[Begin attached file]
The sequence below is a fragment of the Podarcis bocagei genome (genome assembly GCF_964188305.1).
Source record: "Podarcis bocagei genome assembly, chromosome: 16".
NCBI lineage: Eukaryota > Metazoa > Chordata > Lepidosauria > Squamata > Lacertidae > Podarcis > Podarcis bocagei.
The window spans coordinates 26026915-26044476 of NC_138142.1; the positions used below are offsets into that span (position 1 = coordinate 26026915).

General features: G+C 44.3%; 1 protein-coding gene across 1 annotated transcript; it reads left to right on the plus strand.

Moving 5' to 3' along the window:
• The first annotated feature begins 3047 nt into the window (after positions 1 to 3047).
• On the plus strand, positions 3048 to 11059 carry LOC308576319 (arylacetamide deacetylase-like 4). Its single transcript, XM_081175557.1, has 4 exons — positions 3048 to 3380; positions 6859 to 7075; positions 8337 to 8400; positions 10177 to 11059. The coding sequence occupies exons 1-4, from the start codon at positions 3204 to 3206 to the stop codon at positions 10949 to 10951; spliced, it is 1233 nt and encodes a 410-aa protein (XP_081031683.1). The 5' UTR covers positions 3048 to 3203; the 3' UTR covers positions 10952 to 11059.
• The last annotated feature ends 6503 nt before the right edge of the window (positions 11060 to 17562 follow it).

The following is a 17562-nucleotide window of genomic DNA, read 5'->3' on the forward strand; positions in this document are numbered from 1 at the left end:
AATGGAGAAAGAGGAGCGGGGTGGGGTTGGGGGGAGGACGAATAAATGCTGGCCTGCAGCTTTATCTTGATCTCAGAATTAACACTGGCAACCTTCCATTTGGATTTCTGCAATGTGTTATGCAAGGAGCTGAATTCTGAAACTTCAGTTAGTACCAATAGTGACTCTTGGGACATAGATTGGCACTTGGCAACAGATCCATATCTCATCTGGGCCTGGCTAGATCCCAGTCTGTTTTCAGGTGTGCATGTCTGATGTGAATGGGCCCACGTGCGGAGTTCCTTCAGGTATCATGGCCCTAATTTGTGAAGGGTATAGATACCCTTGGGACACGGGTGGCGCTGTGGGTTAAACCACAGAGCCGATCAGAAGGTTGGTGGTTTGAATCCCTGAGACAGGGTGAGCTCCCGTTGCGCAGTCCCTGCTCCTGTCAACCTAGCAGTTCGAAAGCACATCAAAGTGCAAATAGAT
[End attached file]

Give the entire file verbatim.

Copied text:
The sequence below is a fragment of the Podarcis bocagei genome (genome assembly GCF_964188305.1).
Source record: "Podarcis bocagei genome assembly, chromosome: 16".
NCBI lineage: Eukaryota > Metazoa > Chordata > Lepidosauria > Squamata > Lacertidae > Podarcis > Podarcis bocagei.
The window spans coordinates 26026915-26044476 of NC_138142.1; the positions used below are offsets into that span (position 1 = coordinate 26026915).

General features: G+C 44.3%; 1 protein-coding gene across 1 annotated transcript; it reads left to right on the plus strand.

Moving 5' to 3' along the window:
• The first annotated feature begins 3047 nt into the window (after positions 1 to 3047).
• On the plus strand, positions 3048 to 11059 carry LOC308576319 (arylacetamide deacetylase-like 4). Its single transcript, XM_081175557.1, has 4 exons — positions 3048 to 3380; positions 6859 to 7075; positions 8337 to 8400; positions 10177 to 11059. The coding sequence occupies exons 1-4, from the start codon at positions 3204 to 3206 to the stop codon at positions 10949 to 10951; spliced, it is 1233 nt and encodes a 410-aa protein (XP_081031683.1). The 5' UTR covers positions 3048 to 3203; the 3' UTR covers positions 10952 to 11059.
• The last annotated feature ends 6503 nt before the right edge of the window (positions 11060 to 17562 follow it).

The following is a 17562-nucleotide window of genomic DNA, read 5'->3' on the forward strand; positions in this document are numbered from 1 at the left end:
AATGGAGAAAGAGGAGCGGGGTGGGGTTGGGGGGAGGACGAATAAATGCTGGCCTGCAGCTTTATCTTGATCTCAGAATTAACACTGGCAACCTTCCATTTGGATTTCTGCAATGTGTTATGCAAGGAGCTGAATTCTGAAACTTCAGTTAGTACCAATAGTGACTCTTGGGACATAGATTGGCACTTGGCAACAGATCCATATCTCATCTGGGCCTGGCTAGATCCCAGTCTGTTTTCAGGTGTGCATGTCTGATGTGAATGGGCCCACGTGCGGAGTTCCTTCAGGTATCATGGCCCTAATTTGTGAAGGGTATAGATACCCTTGGGACACGGGTGGCGCTGTGGGTTAAACCACAGAGCCGATCAGAAGGTTGGTGGTTTGAATCCCTGAGACAGGGTGAGCTCCCGTTGCGCAGTCCCTGCTCCTGTCAACCTAGCAGTTCGAAAGCACATCAAAGTGCAAATAGAT